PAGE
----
4. Visual Testing
Changes in fonts, text lengths and text direction can impact the visual experience of the product. Bring in beta testers from target locales in this step to make sure the “look and feel” of the software meets user expectations.
Your testers should give you input on the layout, amount of content, ease of use, and cultural appropriateness of the UI elements. Also, consider their emotional response (e.g., whether the UI makes them feel good,) which can have a significant impact on adoption.
Best Practices for Quality Assurance in Translation
Here are some best practices to help you cover all the bases when planning for localization testing:
Test Early and Often
This mantra for agile software development also applies to translation testing. Developers will need time to edit the code and adjust the final UI. Incorporating testing as part of the iterative process and project timeline will help you catch mistakes early before they turn into costly issues.
Hire Translators and Editors Who Understand Your Product
Your translation and localization testing team should have sufficient knowledge about your product and target audience. They should use the appropriate terminologies specific to your brand, product, and industry in the translated content to deliver a consistent user experience.
Conduct a Bilingual Examination
The translation testing process should include a bilingual examination, which compares the original text with the translated content. Again, the linguists responsible for this step should understand your product and brand to ensure that the localized content retains the intention of the original text.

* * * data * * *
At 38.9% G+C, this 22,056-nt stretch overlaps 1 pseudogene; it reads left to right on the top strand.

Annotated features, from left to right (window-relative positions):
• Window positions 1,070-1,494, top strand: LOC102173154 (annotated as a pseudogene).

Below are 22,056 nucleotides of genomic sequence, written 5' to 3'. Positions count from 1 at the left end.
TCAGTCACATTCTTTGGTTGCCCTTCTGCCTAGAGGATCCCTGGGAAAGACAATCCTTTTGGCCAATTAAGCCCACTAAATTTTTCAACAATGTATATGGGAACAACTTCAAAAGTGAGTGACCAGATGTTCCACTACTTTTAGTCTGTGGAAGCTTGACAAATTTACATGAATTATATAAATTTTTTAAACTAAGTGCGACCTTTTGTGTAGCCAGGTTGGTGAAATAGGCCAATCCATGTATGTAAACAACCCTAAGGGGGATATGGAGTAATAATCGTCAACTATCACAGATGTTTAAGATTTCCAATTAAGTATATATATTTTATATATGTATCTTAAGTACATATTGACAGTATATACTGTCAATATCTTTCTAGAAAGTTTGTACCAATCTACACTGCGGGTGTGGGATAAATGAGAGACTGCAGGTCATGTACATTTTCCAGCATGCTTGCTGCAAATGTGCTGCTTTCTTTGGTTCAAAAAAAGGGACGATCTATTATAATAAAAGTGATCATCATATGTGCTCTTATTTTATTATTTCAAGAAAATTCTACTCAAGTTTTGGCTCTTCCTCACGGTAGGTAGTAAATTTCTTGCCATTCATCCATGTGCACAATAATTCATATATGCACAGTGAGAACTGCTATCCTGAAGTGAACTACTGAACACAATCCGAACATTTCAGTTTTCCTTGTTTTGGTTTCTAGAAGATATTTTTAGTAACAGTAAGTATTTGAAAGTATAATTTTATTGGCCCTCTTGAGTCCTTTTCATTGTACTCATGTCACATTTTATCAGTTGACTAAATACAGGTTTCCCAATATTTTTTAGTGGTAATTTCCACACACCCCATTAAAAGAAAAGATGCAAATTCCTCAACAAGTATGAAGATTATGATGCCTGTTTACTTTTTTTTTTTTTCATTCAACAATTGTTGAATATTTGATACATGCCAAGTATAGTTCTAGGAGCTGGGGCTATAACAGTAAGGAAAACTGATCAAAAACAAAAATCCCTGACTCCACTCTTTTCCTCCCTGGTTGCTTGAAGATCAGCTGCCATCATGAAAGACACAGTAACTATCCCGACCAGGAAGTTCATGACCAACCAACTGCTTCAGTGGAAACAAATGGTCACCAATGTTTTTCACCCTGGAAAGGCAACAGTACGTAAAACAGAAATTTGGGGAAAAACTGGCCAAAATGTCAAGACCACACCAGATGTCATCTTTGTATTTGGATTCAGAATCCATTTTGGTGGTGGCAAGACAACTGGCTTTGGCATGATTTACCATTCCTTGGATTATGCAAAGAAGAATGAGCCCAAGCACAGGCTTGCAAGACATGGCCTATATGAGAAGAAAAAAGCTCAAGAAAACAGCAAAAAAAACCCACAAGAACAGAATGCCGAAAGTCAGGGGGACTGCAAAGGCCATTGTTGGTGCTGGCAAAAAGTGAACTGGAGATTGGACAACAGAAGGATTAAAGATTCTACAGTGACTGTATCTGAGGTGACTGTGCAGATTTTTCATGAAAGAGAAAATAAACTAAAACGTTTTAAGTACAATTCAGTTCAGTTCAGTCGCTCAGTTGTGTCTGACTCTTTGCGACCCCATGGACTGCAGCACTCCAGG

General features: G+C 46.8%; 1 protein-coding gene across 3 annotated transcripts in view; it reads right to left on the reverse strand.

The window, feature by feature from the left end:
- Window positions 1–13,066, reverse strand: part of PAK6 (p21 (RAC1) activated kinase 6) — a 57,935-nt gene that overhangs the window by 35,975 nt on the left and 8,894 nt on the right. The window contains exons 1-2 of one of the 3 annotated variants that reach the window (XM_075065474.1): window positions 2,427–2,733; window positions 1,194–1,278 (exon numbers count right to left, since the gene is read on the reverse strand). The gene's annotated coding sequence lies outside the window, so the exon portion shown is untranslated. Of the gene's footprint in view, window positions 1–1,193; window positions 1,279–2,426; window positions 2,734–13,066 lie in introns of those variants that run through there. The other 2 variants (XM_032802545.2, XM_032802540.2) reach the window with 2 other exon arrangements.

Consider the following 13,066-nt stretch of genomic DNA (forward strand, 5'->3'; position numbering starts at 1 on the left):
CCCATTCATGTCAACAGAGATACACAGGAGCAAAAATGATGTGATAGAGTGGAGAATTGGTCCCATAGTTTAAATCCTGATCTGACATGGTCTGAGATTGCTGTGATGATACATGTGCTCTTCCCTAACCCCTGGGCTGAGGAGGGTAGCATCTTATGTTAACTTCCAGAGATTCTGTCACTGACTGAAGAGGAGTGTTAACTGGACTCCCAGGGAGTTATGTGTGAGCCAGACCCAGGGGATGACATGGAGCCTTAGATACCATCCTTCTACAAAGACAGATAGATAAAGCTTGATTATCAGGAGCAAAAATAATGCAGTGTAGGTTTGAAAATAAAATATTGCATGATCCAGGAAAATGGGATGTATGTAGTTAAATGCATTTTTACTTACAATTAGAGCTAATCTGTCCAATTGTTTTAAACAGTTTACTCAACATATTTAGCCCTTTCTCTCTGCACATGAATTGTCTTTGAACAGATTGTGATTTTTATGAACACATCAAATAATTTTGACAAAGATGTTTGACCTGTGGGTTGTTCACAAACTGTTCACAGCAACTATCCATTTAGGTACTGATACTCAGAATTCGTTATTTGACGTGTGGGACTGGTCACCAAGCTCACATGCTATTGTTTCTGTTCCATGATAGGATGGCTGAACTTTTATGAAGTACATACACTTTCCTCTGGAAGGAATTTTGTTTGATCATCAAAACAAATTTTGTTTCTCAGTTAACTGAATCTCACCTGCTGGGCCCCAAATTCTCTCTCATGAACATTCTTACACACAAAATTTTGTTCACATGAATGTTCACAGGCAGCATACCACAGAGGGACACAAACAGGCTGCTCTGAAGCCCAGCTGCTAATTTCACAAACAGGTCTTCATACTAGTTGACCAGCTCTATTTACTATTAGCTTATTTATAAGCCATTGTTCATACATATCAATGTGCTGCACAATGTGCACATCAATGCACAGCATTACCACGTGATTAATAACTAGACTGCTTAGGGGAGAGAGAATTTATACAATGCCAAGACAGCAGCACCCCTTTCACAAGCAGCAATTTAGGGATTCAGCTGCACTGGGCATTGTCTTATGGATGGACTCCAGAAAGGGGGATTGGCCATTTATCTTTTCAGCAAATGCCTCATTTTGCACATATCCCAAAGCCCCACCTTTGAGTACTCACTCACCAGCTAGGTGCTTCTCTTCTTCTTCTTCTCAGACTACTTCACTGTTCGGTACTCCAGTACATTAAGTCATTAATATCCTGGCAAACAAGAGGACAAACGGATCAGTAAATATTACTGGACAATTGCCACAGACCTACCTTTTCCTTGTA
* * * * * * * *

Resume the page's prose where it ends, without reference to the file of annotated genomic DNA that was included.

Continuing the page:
Look for Translation Errors and Consider Context
Your QA team should identify issues such as omissions, mistranslations, and inconsistencies. Also, look for typos that automated spell check features would miss by considering the context. For instance, both “martial” and “marital” are spelled correctly but have different meanings.
Perform Final Check by the Translation Manager
The project manager should review the finalized content and verify that all the files and documents are present. Also, check that the translation team has addressed and resolved all the comments from the linguists. The translation manager should then go through project-specific checklists to account for every component in the project.
Leverage Technologies to Facilitate Localization Testing
Use CAT tools with a translation memory feature to help improve translation accuracy and consistency over time. Also, create a translation glossary and store it on your localization management platform. This helps ensure that all translators use the same brand- and product-specific terms throughout the translated text.
Use Automate QA Modules
Many CAT tools offer built-in modules to support the QA process. They can detect basic translation mistakes, such as spelling, grammar, formatting, inconsistencies, punctuation marks, and more. Many can also generate quality assurance reports so linguists and translators can review issues that require their input and expertise.
Get Feedback From Your Local Teams
Run the software by the team at each locale to ensure that the content meets the local users’ needs and expectations. For example, is the instructional text clear to the local audience? Will they be able to use your software and achieve the intended results?
Quality Assurance in Translation: Don’t Cut Corners!
Quality assurance is an essential component of successful localization management. Don’t make the mistake of rushing through this process — allow for sufficient time in your project plan so every step is performed properly.
Use a robust localization platform with features such as automated workflow, translation memory, localization glossaries, etc. to streamline the localization process and ensure that nothing falls through the cracks.